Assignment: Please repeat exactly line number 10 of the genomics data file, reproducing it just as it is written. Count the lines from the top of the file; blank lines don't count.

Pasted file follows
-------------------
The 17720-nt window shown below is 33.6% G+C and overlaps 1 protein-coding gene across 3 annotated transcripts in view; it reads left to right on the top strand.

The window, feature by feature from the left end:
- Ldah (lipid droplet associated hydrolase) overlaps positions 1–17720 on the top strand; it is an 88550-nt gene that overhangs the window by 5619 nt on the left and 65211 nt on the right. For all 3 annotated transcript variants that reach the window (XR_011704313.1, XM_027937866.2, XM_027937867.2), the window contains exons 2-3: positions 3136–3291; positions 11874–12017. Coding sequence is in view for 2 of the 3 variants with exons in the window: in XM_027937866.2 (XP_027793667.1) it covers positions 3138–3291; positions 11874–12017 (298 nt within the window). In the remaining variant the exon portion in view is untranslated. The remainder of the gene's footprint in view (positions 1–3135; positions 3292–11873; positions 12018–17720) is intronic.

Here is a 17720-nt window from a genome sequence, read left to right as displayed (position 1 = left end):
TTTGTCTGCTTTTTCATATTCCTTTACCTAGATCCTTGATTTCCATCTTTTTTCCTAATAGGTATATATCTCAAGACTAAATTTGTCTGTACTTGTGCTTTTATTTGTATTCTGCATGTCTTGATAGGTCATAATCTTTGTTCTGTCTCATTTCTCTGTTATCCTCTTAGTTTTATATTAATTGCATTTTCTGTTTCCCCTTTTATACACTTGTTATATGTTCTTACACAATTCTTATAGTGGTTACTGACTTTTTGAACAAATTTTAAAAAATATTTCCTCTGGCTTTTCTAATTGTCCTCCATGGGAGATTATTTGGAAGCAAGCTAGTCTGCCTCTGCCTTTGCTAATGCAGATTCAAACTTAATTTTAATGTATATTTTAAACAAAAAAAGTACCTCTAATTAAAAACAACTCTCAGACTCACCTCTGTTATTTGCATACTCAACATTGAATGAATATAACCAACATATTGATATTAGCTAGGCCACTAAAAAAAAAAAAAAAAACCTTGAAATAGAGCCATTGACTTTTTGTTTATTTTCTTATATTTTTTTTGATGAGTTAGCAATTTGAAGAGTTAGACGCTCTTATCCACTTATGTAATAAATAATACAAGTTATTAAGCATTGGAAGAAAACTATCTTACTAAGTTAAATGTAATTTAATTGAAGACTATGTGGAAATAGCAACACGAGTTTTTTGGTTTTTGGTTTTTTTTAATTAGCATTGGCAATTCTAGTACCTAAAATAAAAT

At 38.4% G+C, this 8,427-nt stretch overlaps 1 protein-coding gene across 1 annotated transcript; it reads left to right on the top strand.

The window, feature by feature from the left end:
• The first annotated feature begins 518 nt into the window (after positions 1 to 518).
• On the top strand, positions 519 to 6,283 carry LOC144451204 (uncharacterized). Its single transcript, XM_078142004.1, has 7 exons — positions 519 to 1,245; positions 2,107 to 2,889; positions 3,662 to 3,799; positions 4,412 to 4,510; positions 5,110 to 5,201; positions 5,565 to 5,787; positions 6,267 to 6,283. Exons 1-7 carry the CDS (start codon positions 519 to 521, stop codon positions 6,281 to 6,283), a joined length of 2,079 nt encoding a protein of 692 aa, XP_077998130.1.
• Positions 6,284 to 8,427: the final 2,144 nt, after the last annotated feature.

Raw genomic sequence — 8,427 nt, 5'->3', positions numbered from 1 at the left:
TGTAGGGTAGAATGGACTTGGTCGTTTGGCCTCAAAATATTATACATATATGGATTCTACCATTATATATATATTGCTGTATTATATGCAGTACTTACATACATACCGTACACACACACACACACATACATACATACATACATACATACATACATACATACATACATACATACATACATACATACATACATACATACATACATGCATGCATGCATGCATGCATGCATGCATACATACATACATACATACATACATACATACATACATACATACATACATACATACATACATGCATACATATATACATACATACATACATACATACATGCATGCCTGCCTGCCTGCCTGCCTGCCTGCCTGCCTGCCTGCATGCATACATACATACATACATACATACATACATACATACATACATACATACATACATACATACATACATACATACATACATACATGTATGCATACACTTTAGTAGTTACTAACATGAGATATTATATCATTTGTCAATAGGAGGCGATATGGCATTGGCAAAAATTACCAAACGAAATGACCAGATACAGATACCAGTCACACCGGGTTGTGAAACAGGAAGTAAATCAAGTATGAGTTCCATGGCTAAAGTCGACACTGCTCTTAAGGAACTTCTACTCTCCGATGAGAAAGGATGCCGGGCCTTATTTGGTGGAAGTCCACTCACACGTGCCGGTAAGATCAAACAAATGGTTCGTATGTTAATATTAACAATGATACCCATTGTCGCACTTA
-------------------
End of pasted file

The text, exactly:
• Positions 6,284 to 8,427: the final 2,144 nt, after the last annotated feature.